Let’s hope the U.S. House’s decision to delay a vote on a federal flood insurance bill was done with the best of intentions.
The House’s leadership decided last week to postpone a vote on the Homeowner Flood Insurance Affordability Act, possibly until early this week. House members said they needed time to work on a few last changes.
That sounds innocent enough until you consider the political struggle over fixing the federal government’s broken flood insurance program. Despite having bipartisan Congressional support for months now — and enough votes lined up for passage — partisan politics has kept House members from taking a vote.
House Speaker John Boehner should eliminate all obstacles this week and bring the bill to a vote. The delays are prolonging the anxiety for thousands of homeowners while simultaneously tampering with the fragile housing recovery in the nation’s coastal states.
The Senate has already seen fit to pass a measure meant to bring relief to those homeowners facing steep rate hikes under the 2012 Biggert-Waters Act. The Senate bill would delay imposition of some of the rate hikes for four years while the mess created by Biggert-Waters is straightened out.
Rather than a delay, the House bill offers an immediate solution that softens the rate hikes. And it helps the real estate market by allowing the transfer of existing flood insurance rates when homes are sold, rather than imposing the higher rates on buyers.
To help pay down the federal flood insurance program’s $24 billion debt, the bill would charge a $25 annual assessment on primary residences and a $250 assessment on businesses and secondary residences, though House members are considering whether to decrease the assessment amount charged to businesses.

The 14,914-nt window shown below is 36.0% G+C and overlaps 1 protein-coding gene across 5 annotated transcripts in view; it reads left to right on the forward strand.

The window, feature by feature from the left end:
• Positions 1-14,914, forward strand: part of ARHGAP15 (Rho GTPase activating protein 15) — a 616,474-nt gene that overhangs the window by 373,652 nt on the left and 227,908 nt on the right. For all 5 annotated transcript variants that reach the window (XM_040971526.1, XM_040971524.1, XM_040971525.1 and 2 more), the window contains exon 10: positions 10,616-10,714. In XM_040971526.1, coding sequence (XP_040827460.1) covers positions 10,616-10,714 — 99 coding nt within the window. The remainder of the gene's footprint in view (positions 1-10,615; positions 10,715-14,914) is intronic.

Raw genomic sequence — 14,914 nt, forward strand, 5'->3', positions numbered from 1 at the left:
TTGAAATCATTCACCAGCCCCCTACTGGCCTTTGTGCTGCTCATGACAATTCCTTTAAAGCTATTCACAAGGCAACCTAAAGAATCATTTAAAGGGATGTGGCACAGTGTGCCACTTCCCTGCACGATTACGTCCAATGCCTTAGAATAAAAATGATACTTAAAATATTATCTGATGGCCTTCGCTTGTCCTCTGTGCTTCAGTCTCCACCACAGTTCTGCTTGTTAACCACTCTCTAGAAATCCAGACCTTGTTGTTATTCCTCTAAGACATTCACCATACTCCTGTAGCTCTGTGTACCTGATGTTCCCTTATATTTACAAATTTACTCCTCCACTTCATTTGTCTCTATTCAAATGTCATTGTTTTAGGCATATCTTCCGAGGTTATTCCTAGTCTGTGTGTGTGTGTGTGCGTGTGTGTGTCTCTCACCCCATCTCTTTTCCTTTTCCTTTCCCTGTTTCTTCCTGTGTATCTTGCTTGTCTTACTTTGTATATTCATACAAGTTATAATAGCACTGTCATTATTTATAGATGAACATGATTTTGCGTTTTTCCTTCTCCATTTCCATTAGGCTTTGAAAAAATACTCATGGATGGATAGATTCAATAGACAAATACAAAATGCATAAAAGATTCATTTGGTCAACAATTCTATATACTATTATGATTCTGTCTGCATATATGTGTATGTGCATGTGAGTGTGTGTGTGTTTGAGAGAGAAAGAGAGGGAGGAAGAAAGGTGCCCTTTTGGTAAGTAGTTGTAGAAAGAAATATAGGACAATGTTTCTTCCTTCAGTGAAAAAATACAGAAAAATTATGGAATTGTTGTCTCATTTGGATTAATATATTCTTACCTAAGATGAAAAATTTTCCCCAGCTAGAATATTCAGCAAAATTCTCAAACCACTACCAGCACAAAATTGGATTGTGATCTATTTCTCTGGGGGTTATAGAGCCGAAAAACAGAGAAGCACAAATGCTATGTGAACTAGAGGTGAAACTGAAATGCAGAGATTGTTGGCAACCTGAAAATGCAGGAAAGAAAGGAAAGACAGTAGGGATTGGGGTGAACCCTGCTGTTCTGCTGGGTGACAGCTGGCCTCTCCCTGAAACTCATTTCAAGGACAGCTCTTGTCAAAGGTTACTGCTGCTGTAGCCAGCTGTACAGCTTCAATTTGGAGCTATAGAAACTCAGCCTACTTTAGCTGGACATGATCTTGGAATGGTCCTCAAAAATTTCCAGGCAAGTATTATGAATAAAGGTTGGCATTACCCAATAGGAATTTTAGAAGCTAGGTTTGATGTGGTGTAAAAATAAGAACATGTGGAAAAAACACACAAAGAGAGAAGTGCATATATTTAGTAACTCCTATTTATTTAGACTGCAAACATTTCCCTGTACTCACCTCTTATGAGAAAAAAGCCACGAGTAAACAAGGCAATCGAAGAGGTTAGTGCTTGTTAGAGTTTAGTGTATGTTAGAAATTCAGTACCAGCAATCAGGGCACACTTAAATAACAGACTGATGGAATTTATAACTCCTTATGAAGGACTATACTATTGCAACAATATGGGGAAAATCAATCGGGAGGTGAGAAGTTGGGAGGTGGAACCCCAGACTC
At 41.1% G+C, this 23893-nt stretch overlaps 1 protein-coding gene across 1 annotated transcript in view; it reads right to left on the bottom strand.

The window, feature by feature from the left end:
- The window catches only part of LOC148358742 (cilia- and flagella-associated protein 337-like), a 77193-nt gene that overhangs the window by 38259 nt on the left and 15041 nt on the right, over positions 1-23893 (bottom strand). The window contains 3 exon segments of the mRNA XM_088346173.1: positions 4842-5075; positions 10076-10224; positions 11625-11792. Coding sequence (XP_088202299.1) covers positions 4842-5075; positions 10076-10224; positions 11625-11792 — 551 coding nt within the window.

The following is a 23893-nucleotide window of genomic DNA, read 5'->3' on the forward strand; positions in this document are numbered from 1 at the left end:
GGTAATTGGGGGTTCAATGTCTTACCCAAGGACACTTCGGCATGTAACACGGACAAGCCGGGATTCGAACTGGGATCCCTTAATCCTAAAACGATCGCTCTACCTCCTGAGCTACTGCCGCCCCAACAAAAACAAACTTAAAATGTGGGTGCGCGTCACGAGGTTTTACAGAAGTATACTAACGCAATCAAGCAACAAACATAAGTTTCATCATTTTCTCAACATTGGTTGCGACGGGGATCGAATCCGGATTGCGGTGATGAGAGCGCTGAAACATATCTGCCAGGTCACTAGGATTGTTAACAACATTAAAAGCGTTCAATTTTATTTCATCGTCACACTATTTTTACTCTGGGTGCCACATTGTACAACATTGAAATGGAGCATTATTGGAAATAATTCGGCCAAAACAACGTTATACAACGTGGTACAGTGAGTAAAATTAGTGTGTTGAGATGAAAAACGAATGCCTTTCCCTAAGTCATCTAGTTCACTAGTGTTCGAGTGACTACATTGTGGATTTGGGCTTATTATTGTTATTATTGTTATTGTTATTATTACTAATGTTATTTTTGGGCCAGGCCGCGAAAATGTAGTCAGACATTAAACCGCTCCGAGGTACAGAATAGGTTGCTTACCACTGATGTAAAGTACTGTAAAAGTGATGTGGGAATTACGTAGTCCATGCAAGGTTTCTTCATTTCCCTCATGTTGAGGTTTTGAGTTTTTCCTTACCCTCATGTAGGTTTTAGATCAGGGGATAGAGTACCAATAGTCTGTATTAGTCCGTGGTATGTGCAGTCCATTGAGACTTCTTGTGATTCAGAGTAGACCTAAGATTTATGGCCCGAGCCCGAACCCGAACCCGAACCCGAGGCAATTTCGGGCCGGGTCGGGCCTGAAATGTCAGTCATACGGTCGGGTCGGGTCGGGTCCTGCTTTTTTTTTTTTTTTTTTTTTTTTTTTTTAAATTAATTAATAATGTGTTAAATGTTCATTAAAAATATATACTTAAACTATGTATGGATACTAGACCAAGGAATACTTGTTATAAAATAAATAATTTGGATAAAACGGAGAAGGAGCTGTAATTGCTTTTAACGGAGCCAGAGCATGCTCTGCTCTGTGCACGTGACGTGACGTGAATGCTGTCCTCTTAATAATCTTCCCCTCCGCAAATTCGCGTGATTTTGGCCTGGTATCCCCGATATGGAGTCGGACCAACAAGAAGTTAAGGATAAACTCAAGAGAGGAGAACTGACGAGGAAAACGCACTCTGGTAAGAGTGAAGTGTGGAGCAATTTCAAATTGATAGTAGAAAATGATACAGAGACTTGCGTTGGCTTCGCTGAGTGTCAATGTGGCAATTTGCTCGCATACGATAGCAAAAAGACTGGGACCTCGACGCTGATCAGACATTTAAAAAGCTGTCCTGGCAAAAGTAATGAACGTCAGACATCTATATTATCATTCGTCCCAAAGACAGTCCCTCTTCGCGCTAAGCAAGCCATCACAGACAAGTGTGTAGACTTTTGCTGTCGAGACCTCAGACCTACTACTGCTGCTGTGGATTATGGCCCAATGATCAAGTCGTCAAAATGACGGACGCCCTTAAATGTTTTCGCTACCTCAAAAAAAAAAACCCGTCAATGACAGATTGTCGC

Opponents of the House bill say the rules passed under Biggert-Waters are needed to end the unsustainable rate subsidies given to the owners of flood-prone homes.
Reforms were needed. But Biggert-Waters is proving to be a financial burden to the owners of even modest homes far from the water.
Their plight has been taken up by members of the area’s congressional delegation, both Democrat and Republican.
U.S. Rep. Gus Bilirakis, a Republican from Palm Harbor, says he’s optimistic the bill will pass this week. Bilirakis was punished by the House leadership for breaking ranks with Republicans and supporting efforts to bring the measure to a vote. His decision to stick with his constituents rather than party ideologues should be applauded.
U.S. Rep. Kathy Castor, a Democrat from Tampa, also has worked for months on finding a solution. U.S. Rep. Dennis Ross, a Republican from Lakeland, says the bill is a workable compromise and wants it to include provisions that would make it easier for private insurers to enter the flood insurance market, a request that seems reasonable.
The federal flood insurance program needs to be fixed, but not on the backs of thousands of homeowners who played by the rules and are now faced with financial ruin because of the flawed legislation passed in 2012.
The House bill will provide relief to homeowners and pay down the program’s debt. This bipartisan effort at fixing the problem deserves passage.